2 Things You Need to Do as Soon as You Get in the Car to Avoid COVID

Your car carries high risk for coronavirus transmission. Here's how you can stop it.

Compared to public trains and buses, a car may seem like the safest mode of transportation amid the coronavirus crisis—and if you're traveling solo, indeed it is. But as Erin Bromage, PhD, a biology professor at the University of Massachusetts-Dartmouth told Good Morning America this week, getting into a car is one of the riskiest things you can do during the pandemic if you travel with anyone else.

As he explained, entering a confined and poorly ventilated space with a driver or other passengers is "one of the highest risk interactions" you can have—and one that demands a simple yet stringent safety protocol. Every time you get into a car—whether that's with a family member or an Uber driver—be sure to follow these two easy steps for a safer ride. And for more tips on COVID-era car sharing, This Is the Worst Thing You Can Do in Someone Else's Car, the CDC Says.

Turn off the air recycler.

Cropped image of recirculation button in car

Air conditioners can either help or hinder your coronavirus safety: it all comes down to whether yours brings in fresh air from outside or recycles air internally. That's why it's key to make sure you turn off the recirculation button the moment you step into your car. This will ensure that new air is pumping in from the great outdoors, instead of recirculating old, potentially contaminated air.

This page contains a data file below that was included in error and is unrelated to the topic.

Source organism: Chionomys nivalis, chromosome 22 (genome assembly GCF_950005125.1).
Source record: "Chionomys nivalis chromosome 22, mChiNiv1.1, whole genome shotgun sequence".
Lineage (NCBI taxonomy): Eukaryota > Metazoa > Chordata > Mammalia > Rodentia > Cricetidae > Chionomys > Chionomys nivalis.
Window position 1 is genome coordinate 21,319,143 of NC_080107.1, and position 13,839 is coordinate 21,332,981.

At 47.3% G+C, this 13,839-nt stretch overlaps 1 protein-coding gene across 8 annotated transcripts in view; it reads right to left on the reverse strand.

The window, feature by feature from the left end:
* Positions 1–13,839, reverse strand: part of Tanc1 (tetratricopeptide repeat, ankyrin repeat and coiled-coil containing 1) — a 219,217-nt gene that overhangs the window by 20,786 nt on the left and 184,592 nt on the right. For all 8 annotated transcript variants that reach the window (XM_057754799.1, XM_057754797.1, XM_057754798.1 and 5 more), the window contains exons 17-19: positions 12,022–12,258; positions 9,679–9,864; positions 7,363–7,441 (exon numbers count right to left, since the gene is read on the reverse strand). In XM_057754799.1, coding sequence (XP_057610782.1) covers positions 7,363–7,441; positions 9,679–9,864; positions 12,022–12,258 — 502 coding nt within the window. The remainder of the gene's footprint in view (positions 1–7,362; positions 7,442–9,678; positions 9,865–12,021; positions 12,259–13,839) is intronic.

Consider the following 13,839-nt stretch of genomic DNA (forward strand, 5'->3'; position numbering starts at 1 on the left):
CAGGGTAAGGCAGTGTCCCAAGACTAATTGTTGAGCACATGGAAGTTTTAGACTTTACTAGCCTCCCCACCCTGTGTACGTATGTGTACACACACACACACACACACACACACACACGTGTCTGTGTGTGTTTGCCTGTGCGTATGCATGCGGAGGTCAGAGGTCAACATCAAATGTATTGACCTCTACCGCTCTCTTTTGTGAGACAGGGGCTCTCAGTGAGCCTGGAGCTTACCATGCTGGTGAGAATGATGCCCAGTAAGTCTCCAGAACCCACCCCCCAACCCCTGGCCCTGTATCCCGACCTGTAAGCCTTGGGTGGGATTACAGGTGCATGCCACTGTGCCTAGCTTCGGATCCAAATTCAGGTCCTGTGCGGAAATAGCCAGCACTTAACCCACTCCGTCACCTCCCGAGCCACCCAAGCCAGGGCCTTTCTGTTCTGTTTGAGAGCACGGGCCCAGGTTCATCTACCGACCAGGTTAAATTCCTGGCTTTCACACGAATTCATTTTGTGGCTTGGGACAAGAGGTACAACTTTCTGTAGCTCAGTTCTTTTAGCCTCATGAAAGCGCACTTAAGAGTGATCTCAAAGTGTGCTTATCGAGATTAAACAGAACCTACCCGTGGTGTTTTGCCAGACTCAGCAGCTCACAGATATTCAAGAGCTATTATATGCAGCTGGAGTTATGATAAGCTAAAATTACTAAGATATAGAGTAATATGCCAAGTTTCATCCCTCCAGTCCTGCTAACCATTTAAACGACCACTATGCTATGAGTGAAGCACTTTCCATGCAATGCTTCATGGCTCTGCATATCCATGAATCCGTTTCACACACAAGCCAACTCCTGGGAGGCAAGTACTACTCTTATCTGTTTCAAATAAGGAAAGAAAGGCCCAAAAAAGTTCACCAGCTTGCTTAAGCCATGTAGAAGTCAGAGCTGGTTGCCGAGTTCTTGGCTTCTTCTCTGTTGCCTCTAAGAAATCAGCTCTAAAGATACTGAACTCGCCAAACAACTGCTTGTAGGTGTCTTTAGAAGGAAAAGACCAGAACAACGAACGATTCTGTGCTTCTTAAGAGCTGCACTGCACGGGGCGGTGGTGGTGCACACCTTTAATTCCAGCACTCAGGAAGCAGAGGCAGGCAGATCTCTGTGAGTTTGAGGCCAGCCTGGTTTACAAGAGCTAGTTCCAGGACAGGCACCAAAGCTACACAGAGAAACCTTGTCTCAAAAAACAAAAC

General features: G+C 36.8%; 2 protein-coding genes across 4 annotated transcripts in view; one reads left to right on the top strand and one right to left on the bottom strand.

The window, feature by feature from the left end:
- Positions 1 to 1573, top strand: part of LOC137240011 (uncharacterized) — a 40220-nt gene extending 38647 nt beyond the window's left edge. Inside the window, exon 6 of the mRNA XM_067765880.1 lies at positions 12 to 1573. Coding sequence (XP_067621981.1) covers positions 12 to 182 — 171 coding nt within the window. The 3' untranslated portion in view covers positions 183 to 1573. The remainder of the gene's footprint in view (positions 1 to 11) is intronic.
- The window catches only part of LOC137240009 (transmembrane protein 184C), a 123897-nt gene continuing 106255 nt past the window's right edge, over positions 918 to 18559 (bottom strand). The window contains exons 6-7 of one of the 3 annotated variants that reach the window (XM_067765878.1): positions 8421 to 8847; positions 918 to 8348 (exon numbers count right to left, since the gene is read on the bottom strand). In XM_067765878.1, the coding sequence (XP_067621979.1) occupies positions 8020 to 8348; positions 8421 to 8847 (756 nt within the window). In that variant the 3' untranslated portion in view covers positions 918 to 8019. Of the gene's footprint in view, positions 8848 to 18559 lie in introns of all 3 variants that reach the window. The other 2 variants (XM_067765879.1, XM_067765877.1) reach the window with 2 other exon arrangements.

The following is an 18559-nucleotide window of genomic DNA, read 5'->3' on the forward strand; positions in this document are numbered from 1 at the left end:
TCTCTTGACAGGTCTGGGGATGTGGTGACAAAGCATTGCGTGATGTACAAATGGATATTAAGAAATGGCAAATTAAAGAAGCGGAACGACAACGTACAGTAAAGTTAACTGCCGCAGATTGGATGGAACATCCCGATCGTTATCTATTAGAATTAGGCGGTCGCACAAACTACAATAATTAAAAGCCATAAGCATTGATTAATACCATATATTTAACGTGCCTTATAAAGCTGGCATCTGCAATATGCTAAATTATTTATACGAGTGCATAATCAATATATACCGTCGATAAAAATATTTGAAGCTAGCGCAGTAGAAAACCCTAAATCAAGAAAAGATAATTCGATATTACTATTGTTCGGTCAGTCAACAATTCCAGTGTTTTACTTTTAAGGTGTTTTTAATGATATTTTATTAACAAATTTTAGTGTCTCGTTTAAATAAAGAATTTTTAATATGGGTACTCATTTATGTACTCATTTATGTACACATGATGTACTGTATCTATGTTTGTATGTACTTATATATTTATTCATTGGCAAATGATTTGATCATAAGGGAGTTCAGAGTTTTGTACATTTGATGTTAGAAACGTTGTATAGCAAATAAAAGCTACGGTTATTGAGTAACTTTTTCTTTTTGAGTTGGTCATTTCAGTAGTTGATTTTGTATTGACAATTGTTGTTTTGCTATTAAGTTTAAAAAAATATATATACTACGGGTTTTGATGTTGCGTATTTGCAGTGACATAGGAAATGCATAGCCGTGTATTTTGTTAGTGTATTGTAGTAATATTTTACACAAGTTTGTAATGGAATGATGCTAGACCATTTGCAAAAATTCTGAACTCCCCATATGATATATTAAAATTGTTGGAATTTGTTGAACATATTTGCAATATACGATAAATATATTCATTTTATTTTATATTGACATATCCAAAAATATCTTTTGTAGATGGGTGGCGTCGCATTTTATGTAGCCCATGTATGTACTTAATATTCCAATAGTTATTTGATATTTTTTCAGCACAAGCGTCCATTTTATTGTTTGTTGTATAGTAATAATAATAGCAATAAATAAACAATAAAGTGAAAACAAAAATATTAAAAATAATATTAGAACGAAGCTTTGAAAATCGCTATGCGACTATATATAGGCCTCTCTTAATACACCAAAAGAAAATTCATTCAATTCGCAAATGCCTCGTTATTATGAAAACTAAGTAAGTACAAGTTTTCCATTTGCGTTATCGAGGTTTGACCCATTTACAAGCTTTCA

The CDC recommends this step as part of its broader guidelines for travel safety (this list includes wearing a mask, avoiding surface touch, and practicing hand hygiene after the ride). And for more on avoiding COVID while traveling, check out the 7 Mistakes You're Making Every Time You Get in Your Car.

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Lower the windows.

Dog enjoying open car window

Perhaps even more importantly, you should always make sure to lower your car windows for optimal ventilation. This is the quickest and most efficient way to ensure a steady stream of fresh air, which can help to dilute any viral particles that might be present in your vehicle.

Though it's virtually impossible to maintain proper social distancing in most cars, this is one factor you can control while riding with others. "When the windows are closed, SARS-CoV-2 (in fine aerosol particles that cause COVID-19) accumulates in the car cabin. With each new cough, the concentration builds up with no significant dilution happening. But even cracking one window open just 3 inches can keep this at bay," three experts recently wrote for USA Today.

Lauren Gray
Lauren Gray is a New York-based writer, editor, and consultant. Read more